Today everyone constantly publishes personal data on networks that are largely publicly accessible. As a result, anyone is susceptible to being a victim of a deepfake. However, public figures are much more exposed because of the quantity of freely accessible data. These malicious attacks can then prove critical in the case of government representatives, as we recently saw with the false declarations of Volodymyr Zelensky or Joe Biden.

But there are other, more pernicious manipulations, such as those of emotions, which is aimed at our mental states. For example, a voice assistant could have emotional or expressive interactions and influence our behaviors by influencing our emotions, or by encouraging us to buy something. In politics, the same speech could be addressed to each citizen with variations of tone adapted to obtain an optimal persuasive effect.

Do you think deepfakes could be used for more positive creative uses?

N. O.: Without a doubt. An artist doesn't limit themselves to the realistic (or ultra-realistic) imitation of reality; on the contrary they seek to sublimate it to create new, singular, unheard of or unseen worlds. For this, artists have always used every means at their disposal (natural or artificial). However, the possibilities offered by AI and the spectacular renderings of deepfakes constitute a tremendous opportunity for creation.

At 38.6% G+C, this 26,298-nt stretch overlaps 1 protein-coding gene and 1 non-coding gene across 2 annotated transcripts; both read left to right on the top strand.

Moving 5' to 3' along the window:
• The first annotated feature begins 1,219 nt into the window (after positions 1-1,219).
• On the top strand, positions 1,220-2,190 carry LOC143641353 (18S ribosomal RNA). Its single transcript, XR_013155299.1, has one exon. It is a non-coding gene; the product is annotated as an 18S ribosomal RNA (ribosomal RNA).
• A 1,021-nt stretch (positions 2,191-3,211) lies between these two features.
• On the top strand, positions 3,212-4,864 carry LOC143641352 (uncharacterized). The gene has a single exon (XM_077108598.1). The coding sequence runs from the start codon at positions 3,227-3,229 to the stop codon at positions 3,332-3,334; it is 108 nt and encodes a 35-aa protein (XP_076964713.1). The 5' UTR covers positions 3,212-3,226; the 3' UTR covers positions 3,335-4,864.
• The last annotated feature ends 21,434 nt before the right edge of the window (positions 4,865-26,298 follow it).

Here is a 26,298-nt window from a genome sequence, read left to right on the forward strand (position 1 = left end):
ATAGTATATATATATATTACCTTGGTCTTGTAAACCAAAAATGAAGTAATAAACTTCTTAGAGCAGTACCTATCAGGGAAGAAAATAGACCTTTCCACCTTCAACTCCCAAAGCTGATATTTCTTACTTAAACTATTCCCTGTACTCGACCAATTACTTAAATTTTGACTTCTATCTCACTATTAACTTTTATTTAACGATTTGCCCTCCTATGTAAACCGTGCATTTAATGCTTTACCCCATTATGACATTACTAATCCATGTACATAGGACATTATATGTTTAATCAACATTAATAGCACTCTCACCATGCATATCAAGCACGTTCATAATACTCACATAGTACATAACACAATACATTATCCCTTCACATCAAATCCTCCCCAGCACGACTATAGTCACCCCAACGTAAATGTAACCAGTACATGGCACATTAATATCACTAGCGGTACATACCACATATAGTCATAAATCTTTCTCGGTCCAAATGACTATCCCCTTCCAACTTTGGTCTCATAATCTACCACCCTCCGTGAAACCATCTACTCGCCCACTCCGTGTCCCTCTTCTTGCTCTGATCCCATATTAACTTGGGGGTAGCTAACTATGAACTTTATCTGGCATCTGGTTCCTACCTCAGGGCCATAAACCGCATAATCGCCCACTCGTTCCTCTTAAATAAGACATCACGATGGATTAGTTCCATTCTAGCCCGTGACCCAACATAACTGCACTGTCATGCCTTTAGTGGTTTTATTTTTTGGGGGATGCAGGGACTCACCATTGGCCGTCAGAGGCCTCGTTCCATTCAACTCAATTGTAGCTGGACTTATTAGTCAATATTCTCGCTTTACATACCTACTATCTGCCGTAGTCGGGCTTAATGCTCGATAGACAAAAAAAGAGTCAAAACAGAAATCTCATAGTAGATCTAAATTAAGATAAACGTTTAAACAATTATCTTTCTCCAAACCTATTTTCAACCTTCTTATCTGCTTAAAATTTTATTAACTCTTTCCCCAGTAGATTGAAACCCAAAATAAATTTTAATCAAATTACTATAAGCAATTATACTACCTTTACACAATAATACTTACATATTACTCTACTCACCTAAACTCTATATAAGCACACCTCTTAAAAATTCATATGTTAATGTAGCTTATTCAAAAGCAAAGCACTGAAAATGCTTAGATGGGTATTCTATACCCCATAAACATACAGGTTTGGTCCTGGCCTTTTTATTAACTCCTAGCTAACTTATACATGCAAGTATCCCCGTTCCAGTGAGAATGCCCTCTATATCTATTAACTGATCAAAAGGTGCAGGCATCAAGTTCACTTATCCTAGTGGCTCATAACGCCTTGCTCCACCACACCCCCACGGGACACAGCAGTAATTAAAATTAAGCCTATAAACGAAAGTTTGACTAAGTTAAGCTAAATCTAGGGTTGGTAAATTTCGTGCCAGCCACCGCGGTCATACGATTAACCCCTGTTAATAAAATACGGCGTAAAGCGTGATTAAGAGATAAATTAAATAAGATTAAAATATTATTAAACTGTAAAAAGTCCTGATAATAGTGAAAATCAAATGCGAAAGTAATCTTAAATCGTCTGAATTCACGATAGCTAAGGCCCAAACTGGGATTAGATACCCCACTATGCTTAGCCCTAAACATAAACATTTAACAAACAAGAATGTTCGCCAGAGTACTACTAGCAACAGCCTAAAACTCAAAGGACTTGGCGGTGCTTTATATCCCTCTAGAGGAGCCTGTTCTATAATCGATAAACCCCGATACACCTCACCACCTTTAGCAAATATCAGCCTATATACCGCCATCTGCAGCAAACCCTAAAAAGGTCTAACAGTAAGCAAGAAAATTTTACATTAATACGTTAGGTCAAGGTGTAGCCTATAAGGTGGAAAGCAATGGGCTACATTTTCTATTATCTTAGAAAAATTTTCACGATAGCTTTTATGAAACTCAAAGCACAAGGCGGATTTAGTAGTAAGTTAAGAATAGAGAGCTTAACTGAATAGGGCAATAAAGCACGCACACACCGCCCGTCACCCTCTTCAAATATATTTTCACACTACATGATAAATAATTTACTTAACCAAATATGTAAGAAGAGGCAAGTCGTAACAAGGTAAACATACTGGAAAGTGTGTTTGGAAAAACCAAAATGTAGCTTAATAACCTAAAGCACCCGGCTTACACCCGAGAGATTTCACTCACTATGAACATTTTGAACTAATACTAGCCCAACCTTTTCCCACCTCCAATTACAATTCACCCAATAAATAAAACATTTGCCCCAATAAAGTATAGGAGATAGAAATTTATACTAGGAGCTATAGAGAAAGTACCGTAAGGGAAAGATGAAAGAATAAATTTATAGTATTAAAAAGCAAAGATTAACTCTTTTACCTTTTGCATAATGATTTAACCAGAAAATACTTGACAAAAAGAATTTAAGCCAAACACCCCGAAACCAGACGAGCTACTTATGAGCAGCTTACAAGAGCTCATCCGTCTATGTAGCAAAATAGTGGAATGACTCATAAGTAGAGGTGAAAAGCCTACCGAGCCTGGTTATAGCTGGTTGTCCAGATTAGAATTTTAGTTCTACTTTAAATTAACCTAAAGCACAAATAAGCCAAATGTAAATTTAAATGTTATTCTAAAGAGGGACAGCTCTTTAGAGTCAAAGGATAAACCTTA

At IRCAM, we have already produced various applications for the recreation of historical figures, from the poetic film Marilyn by Philipe Parreno, to Dalida's interview by Thierry Ardisson, or even General de Gaulle's speech reinterpreted with François Morel. Of course, we do not claim to have recreated a historical archive. In the case of General de Gaulle's speech, for example, we transferred timbres from recordings of De Gaulle's voice, but it was François Morel who performed the interpretation. But even if we say the same words, the way we say them, with a breath, a sigh, is highly significant and can change the interpretation of the message.

How can we spot deepfakes and protect against their spread?

N. O.: Due to their ultra-realism, it's becoming more and more difficult, if not impossible, to distinguish a real thing from a fake. However, there may still be clues, such as distortions or inconsistencies in lip synchronization or between facial expressions. But they are becoming more and more subtle. However, any manipulation leaves a characteristic trace, even imperceptible by a human being. Detecting these traces by AI requires finding and identifying them. The problem is that there is a wide variety of generation algorithms, which greatly increases the complexity of identifying them. And since the algorithm used for generation is unknown when we have to try to identify a deepfake, it becomes extremely difficult to provide a universal detection solution that is robust to all forms of attack.

What do your DeTOX and BRUEL projects propose in terms of fighting against video and audio deepfakes?

N. O.: The DeTOX project is carried out in partnership with Eurecom (an engineering school and digital sciences research center.) Instead of trying to develop a universal solution that is too complex to implement and ultumately unreliable, our goal is to offer a personalized response to attacks for deepfake detection for targeted famous people.